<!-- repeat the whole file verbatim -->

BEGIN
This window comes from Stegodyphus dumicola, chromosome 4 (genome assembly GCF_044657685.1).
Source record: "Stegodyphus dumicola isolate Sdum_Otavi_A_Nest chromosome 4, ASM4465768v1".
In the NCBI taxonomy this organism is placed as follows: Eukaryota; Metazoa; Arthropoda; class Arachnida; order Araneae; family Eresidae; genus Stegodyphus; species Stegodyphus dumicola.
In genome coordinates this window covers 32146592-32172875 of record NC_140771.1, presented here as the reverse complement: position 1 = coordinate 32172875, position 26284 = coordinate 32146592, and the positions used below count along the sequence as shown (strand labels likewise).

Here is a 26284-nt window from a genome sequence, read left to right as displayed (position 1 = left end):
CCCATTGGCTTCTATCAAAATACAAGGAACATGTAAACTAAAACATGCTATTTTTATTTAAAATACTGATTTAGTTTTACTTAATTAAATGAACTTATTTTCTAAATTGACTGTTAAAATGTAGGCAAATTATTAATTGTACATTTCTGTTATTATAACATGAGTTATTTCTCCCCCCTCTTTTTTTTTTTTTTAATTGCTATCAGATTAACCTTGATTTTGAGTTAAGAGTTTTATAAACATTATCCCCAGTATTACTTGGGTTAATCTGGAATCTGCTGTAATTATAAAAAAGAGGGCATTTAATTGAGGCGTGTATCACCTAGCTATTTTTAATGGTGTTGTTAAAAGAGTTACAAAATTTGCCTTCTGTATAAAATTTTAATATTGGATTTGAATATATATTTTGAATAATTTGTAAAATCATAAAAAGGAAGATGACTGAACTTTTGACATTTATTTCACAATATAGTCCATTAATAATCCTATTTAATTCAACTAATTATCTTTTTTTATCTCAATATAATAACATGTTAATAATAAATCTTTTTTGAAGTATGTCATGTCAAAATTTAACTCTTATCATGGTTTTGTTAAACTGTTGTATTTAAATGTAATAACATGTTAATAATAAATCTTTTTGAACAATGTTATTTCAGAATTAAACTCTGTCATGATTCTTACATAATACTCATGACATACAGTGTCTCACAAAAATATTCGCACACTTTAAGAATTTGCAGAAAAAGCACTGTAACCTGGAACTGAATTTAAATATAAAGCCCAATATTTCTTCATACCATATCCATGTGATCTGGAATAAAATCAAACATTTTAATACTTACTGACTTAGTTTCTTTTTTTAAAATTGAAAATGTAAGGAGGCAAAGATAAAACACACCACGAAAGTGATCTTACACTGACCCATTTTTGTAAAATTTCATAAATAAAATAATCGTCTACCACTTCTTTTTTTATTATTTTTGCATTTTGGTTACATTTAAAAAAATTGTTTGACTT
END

This window comes from Stegodyphus dumicola, chromosome 4 (genome assembly GCF_044657685.1).
Source record: "Stegodyphus dumicola isolate Sdum_Otavi_A_Nest chromosome 4, ASM4465768v1".
In the NCBI taxonomy this organism is placed as follows: Eukaryota; Metazoa; Arthropoda; class Arachnida; order Araneae; family Eresidae; genus Stegodyphus; species Stegodyphus dumicola.
In genome coordinates this window covers 32146592-32172875 of record NC_140771.1, presented here as the reverse complement: position 1 = coordinate 32172875, position 26284 = coordinate 32146592, and the positions used below count along the sequence as shown (strand labels likewise).

Here is a 26284-nt window from a genome sequence, read left to right as displayed (position 1 = left end):
CCCATTGGCTTCTATCAAAATACAAGGAACATGTAAACTAAAACATGCTATTTTTATTTAAAATACTGATTTAGTTTTACTTAATTAAATGAACTTATTTTCTAAATTGACTGTTAAAATGTAGGCAAATTATTAATTGTACATTTCTGTTATTATAACATGAGTTATTTCTCCCCCCTCTTTTTTTTTTTTTTAATTGCTATCAGATTAACCTTGATTTTGAGTTAAGAGTTTTATAAACATTATCCCCAGTATTACTTGGGTTAATCTGGAATCTGCTGTAATTATAAAAAAGAGGGCATTTAATTGAGGCGTGTATCACCTAGCTATTTTTAATGGTGTTGTTAAAAGAGTTACAAAATTTGCCTTCTGTATAAAATTTTAATATTGGATTTGAATATATATTTTGAATAATTTGTAAAATCATAAAAAGGAAGATGACTGAACTTTTGACATTTATTTCACAATATAGTCCATTAATAATCCTATTTAATTCAACTAATTATCTTTTTTTATCTCAATATAATAACATGTTAATAATAAATCTTTTTTGAAGTATGTCATGTCAAAATTTAACTCTTATCATGGTTTTGTTAAACTGTTGTATTTAAATGTAATAACATGTTAATAATAAATCTTTTTGAACAATGTTATTTCAGAATTAAACTCTGTCATGATTCTTACATAATACTCATGACATACAGTGTCTCACAAAAATATTCGCACACTTTAAGAATTTGCAGAAAAAGCACTGTAACCTGGAACTGAATTTAAATATAAAGCCCAATATTTCTTCATACCATATCCATGTGATCTGGAATAAAATCAAACATTTTAATACTTACTGACTTAGTTTCTTTTTTTAAAATTGAAAATGTAAGGAGGCAAAGATAAAACACACCACGAAAGTGATCTTACACTGACCCATTTTTGTAAAATTTCATAAATAAAATAATCGTCTACCACTTCTTTTTTTATTATTTTTGCATTTTGGTTACATTTAAAAAAATTGTTTGACTT